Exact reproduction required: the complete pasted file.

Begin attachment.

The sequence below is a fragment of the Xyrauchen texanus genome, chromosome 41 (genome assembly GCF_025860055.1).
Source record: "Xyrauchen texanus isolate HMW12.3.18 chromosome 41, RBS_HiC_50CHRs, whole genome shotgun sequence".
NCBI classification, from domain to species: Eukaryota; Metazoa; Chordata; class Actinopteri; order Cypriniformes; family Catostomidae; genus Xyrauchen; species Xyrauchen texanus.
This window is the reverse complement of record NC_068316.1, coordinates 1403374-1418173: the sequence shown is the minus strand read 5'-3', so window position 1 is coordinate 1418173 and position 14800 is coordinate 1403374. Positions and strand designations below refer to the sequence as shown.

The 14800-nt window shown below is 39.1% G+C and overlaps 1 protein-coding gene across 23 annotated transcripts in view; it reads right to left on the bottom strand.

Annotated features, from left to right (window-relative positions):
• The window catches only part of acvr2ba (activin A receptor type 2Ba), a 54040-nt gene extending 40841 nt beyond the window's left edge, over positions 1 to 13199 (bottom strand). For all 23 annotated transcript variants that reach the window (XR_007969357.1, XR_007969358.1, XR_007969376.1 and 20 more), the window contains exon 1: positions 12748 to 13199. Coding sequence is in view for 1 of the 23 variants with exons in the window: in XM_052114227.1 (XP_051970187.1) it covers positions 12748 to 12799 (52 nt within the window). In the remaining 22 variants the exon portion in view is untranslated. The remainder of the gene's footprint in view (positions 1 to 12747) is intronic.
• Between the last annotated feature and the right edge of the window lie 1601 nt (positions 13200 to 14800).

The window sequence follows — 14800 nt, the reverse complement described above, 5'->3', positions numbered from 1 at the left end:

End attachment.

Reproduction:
The sequence below is a fragment of the Xyrauchen texanus genome, chromosome 41 (genome assembly GCF_025860055.1).
Source record: "Xyrauchen texanus isolate HMW12.3.18 chromosome 41, RBS_HiC_50CHRs, whole genome shotgun sequence".
NCBI classification, from domain to species: Eukaryota; Metazoa; Chordata; class Actinopteri; order Cypriniformes; family Catostomidae; genus Xyrauchen; species Xyrauchen texanus.
This window is the reverse complement of record NC_068316.1, coordinates 1403374-1418173: the sequence shown is the minus strand read 5'-3', so window position 1 is coordinate 1418173 and position 14800 is coordinate 1403374. Positions and strand designations below refer to the sequence as shown.

The 14800-nt window shown below is 39.1% G+C and overlaps 1 protein-coding gene across 23 annotated transcripts in view; it reads right to left on the bottom strand.

Annotated features, from left to right (window-relative positions):
• The window catches only part of acvr2ba (activin A receptor type 2Ba), a 54040-nt gene extending 40841 nt beyond the window's left edge, over positions 1 to 13199 (bottom strand). For all 23 annotated transcript variants that reach the window (XR_007969357.1, XR_007969358.1, XR_007969376.1 and 20 more), the window contains exon 1: positions 12748 to 13199. Coding sequence is in view for 1 of the 23 variants with exons in the window: in XM_052114227.1 (XP_051970187.1) it covers positions 12748 to 12799 (52 nt within the window). In the remaining 22 variants the exon portion in view is untranslated. The remainder of the gene's footprint in view (positions 1 to 12747) is intronic.
• Between the last annotated feature and the right edge of the window lie 1601 nt (positions 13200 to 14800).

The window sequence follows — 14800 nt, the reverse complement described above, 5'->3', positions numbered from 1 at the left end: